If you’re thinking of starting a business, establishing a solid base to finance your business startup is one of the first steps you’ll take as an entrepreneur.
Whether you’re new to business ownership or you’ve run companies in the past, you need to know how much money you will need and where it will come from before you can even think about setting up e.g. a shop.
In order to choose the best source of funding for your enterprise, you must understand the different options available to small businesses and how each one could affect your financial future.
To help you weigh up your options, here are five ways you can finance your startup.
1. Use a Credit Card
Financing your business with a credit card might sound like risky business, but if the correct cards are used, this option could help build your business profile and shore up your cash flow if exercised responsibly.
Just try not to resort to using your personal credit card to finance your business. If your venture isn’t successful, you need to know that you have stable personal finances to fall back on.
Get more advice on establishing and building business credit here.
2. Apply for a Bank Loan
Most banks have allocated funds set aside for small business loans. So even though the lending standards are far stricter than they used to be, if you can prove that you have a solid business plan and a good track record, there’s no reason why you shouldn’t be eligible.
Take time to research how to fill out a business loan application before you apply. Each failed attempt may affect your credit profile.
3. Try Crowdfunding
Just be aware that you will usually have to pay a fee of around 5 percent if you successfully raise your requested funds. And up to 9 percent if you don’t meet your financial goal.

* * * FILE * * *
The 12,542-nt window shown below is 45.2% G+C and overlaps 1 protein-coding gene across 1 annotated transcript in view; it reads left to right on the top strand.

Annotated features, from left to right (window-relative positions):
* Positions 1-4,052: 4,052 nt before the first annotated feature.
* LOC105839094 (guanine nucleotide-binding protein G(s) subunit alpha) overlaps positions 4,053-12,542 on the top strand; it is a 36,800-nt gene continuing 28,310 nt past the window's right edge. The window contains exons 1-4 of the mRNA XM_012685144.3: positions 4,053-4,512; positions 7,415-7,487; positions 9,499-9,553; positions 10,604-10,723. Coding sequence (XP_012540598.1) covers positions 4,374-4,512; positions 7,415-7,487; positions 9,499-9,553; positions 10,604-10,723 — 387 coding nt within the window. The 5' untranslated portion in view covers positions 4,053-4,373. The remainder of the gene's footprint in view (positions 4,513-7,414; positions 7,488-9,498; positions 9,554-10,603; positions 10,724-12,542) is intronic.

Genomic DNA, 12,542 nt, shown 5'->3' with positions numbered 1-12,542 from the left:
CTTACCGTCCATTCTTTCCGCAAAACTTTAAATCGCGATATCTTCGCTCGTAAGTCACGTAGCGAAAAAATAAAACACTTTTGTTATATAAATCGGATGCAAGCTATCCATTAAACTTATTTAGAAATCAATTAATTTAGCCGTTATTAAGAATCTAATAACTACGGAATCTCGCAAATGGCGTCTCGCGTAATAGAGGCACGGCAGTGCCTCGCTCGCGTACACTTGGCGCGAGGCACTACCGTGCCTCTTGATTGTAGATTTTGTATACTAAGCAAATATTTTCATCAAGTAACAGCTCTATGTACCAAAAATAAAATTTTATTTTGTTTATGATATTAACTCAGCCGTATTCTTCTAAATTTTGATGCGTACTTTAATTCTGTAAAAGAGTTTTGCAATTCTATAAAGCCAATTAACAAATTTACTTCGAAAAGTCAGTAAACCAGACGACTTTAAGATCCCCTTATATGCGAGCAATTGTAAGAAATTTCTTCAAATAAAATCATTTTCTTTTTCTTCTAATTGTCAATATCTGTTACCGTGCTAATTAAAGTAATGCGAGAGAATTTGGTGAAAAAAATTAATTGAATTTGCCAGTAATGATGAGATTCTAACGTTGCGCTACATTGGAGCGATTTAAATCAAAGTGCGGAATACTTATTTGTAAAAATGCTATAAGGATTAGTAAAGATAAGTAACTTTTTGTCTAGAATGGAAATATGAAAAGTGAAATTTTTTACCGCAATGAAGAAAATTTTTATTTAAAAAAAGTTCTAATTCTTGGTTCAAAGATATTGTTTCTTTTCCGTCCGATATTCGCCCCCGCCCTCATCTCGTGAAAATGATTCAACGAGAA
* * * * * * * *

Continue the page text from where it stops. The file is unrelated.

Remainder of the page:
4. Apply for an SBA Loan
In the US, if the bank has turned you down, then you can apply for a loan from the U.S. Small Business Administration (SBA).
SBA backed loans are open to any small business, but there are some requirements you’ll need to meet. For instance, you’ll need to have been denied credit already, and you need to meet the government’s definition of a small business.
You may also need to meet other criteria depending on the nature of your loan.
The SBA can also use your FICO SBSS credit score in order to determine credit risk. This score is unique in that it’s a combination of the owners personal credit and the company’s business credit scores.
5. Appeal to a Private Investor
Appealing to a private investor is the most common way to secure finance for a business startup, but you need to be wary of the risks involved.
Whether you appeal to an angel investor or ask friends and family to support you, you need to keep the lending process as professional and clear-cut as possible.
Make sure you formalise your business plan before you broach the subject of a loan. You won’t attract a private lender without showing that your business concept has legs and that they will see a return on their investment.
Similarly, approaching a family member without a formal business plan and documentation in place will put them in an awkward position, and this could create tension in your relationships.
In the majority of these cases, business (and possibly personal) credit will be reviewed. It’s important that you stay on top of every credit profile to prevent your business credit from impacting future success and cash flow.